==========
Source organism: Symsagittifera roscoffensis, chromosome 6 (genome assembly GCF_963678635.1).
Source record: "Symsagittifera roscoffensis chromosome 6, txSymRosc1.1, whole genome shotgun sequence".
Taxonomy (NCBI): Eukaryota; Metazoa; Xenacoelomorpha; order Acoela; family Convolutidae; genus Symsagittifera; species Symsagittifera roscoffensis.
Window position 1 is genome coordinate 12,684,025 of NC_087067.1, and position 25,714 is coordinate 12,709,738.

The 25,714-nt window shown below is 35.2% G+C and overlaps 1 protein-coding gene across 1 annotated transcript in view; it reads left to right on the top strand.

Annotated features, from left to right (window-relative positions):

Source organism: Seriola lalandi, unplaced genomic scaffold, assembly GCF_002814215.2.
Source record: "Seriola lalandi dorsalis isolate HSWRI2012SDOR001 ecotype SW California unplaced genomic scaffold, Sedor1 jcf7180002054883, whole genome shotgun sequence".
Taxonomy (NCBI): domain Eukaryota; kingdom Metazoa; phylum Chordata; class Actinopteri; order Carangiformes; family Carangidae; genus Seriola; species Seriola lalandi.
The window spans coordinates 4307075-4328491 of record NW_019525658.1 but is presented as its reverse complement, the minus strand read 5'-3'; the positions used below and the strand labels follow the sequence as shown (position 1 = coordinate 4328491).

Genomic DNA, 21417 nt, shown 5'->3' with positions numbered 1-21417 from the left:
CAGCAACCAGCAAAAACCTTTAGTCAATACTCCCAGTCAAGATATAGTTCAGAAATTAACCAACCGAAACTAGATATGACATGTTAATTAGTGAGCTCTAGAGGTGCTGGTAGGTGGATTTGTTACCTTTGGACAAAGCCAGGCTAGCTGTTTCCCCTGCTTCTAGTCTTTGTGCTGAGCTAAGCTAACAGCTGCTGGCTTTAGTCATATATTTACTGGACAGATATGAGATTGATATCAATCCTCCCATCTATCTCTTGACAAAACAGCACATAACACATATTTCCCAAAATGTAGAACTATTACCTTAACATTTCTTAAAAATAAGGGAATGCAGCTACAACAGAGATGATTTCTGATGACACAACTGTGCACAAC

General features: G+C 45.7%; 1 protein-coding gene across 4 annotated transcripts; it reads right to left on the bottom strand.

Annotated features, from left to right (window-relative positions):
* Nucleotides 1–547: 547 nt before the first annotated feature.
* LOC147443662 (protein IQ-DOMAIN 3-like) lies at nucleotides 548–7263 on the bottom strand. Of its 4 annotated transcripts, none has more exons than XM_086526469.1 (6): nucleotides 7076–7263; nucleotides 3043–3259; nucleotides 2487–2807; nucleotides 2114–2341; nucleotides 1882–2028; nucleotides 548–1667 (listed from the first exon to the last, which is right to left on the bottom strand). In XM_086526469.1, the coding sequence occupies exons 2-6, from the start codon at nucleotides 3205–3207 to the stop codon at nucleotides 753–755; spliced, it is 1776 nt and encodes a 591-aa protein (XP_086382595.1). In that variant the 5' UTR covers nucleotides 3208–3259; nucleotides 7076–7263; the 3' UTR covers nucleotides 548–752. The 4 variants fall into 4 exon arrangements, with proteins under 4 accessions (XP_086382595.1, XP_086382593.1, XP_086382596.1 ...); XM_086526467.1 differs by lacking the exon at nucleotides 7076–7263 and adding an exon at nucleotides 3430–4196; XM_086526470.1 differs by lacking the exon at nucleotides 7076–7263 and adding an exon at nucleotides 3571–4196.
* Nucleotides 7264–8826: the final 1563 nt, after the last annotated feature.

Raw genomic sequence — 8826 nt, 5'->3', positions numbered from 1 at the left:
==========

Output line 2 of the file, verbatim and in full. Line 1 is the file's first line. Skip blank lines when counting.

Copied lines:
Source record: "Symsagittifera roscoffensis chromosome 6, txSymRosc1.1, whole genome shotgun sequence".